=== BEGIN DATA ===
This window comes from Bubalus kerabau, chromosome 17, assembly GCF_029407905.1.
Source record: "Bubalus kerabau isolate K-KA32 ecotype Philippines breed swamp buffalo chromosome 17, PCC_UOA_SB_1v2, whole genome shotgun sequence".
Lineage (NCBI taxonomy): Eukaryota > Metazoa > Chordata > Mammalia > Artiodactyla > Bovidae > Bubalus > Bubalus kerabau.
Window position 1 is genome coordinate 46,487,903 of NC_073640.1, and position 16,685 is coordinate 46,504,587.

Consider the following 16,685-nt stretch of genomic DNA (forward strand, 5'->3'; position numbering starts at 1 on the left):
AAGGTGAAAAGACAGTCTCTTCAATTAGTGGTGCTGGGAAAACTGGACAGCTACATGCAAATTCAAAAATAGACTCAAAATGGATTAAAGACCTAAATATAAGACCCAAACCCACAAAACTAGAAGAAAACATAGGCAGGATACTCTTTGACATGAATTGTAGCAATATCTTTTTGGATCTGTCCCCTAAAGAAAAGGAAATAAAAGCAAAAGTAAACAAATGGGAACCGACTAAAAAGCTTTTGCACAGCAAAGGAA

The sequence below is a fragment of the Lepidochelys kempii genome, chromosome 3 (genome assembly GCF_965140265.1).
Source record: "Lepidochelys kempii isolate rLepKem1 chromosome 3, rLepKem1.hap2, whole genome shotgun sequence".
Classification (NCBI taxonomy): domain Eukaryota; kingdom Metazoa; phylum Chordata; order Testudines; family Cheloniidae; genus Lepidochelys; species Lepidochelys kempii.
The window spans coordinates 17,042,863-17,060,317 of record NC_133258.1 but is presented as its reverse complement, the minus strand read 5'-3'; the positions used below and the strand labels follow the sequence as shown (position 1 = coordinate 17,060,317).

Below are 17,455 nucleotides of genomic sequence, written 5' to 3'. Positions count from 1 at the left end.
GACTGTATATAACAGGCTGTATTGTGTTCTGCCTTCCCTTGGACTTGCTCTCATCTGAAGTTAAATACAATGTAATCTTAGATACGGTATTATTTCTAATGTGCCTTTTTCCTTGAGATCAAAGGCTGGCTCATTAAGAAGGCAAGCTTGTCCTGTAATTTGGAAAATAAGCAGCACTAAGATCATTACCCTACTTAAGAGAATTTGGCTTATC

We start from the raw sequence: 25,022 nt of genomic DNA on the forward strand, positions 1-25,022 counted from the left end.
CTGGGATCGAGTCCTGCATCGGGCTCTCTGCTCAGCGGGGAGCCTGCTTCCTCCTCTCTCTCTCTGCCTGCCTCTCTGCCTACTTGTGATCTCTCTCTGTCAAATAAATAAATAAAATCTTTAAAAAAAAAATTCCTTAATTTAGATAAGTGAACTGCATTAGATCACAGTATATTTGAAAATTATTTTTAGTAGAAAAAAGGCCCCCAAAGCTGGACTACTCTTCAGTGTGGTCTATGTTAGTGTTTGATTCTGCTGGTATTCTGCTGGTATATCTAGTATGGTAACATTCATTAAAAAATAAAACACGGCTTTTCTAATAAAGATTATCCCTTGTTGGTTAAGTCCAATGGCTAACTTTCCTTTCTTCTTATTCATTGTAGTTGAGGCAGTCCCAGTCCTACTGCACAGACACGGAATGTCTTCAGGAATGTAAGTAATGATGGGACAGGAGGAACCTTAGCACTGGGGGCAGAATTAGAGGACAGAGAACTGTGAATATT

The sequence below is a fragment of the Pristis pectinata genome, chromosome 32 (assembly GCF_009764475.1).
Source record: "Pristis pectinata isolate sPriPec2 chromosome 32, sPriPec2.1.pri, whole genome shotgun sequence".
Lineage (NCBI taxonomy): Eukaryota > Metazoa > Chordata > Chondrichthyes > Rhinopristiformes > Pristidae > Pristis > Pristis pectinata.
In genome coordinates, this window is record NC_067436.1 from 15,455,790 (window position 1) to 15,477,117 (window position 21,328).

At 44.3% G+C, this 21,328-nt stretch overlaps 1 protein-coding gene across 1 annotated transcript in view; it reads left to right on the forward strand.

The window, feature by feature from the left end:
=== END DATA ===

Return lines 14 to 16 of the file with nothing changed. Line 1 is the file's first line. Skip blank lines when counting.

CTGGGATCGAGTCCTGCATCGGGCTCTCTGCTCAGCGGGGAGCCTGCTTCCTCCTCTCTCTCTCTGCCTGCCTCTCTGCCTACTTGTGATCTCTCTCTGTCAAATAAATAAATAAAATCTTTAAAAAAAAAATTCCTTAATTTAGATAAGTGAACTGCATTAGATCACAGTATATTTGAAAATTATTTTTAGTAGAAAAAAGGCCCCCAAAGCTGGACTACTCTTCAGTGTGGTCTATGTTAGTGTTTGATTCTGCTGGTATTCTGCTGGTATATCTAGTATGGTAACATTCATTAAAAAATAAAACACGGCTTTTCTAATAAAGATTATCCCTTGTTGGTTAAGTCCAATGGCTAACTTTCCTTTCTTCTTATTCATTGTAGTTGAGGCAGTCCCAGTCCTACTGCACAGACACGGAATGTCTTCAGGAATGTAAGTAATGATGGGACAGGAGGAACCTTAGCACTGGGGGCAGAATTAGAGGACAGAGAACTGTGAATATT

The sequence below is a fragment of the Pristis pectinata genome, chromosome 32 (assembly GCF_009764475.1).
Source record: "Pristis pectinata isolate sPriPec2 chromosome 32, sPriPec2.1.pri, whole genome shotgun sequence".